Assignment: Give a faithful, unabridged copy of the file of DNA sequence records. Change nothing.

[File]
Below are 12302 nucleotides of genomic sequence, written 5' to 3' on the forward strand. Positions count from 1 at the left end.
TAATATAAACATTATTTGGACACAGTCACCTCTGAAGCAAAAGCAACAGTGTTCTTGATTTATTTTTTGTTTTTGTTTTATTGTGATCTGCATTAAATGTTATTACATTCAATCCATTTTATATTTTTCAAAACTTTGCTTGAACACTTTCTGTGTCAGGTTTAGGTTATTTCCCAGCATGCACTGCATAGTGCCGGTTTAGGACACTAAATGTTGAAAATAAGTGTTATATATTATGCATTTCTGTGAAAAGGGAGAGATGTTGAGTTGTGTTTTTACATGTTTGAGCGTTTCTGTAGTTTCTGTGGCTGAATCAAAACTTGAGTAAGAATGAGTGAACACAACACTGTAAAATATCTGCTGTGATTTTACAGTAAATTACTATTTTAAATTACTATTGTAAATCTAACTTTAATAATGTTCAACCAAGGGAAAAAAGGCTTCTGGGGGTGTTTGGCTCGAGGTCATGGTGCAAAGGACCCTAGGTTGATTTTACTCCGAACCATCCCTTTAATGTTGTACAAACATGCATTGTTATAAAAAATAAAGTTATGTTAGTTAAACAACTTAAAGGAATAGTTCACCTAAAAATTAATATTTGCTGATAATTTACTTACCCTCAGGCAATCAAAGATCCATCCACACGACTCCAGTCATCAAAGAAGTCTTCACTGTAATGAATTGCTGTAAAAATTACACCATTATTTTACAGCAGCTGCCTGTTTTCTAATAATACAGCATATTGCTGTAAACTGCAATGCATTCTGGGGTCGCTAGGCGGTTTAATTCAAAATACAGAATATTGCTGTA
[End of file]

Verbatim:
Below are 12302 nucleotides of genomic sequence, written 5' to 3' on the forward strand. Positions count from 1 at the left end.
TAATATAAACATTATTTGGACACAGTCACCTCTGAAGCAAAAGCAACAGTGTTCTTGATTTATTTTTTGTTTTTGTTTTATTGTGATCTGCATTAAATGTTATTACATTCAATCCATTTTATATTTTTCAAAACTTTGCTTGAACACTTTCTGTGTCAGGTTTAGGTTATTTCCCAGCATGCACTGCATAGTGCCGGTTTAGGACACTAAATGTTGAAAATAAGTGTTATATATTATGCATTTCTGTGAAAAGGGAGAGATGTTGAGTTGTGTTTTTACATGTTTGAGCGTTTCTGTAGTTTCTGTGGCTGAATCAAAACTTGAGTAAGAATGAGTGAACACAACACTGTAAAATATCTGCTGTGATTTTACAGTAAATTACTATTTTAAATTACTATTGTAAATCTAACTTTAATAATGTTCAACCAAGGGAAAAAAGGCTTCTGGGGGTGTTTGGCTCGAGGTCATGGTGCAAAGGACCCTAGGTTGATTTTACTCCGAACCATCCCTTTAATGTTGTACAAACATGCATTGTTATAAAAAATAAAGTTATGTTAGTTAAACAACTTAAAGGAATAGTTCACCTAAAAATTAATATTTGCTGATAATTTACTTACCCTCAGGCAATCAAAGATCCATCCACACGACTCCAGTCATCAAAGAAGTCTTCACTGTAATGAATTGCTGTAAAAATTACACCATTATTTTACAGCAGCTGCCTGTTTTCTAATAATACAGCATATTGCTGTAAACTGCAATGCATTCTGGGGTCGCTAGGCGGTTTAATTCAAAATACAGAATATTGCTGTA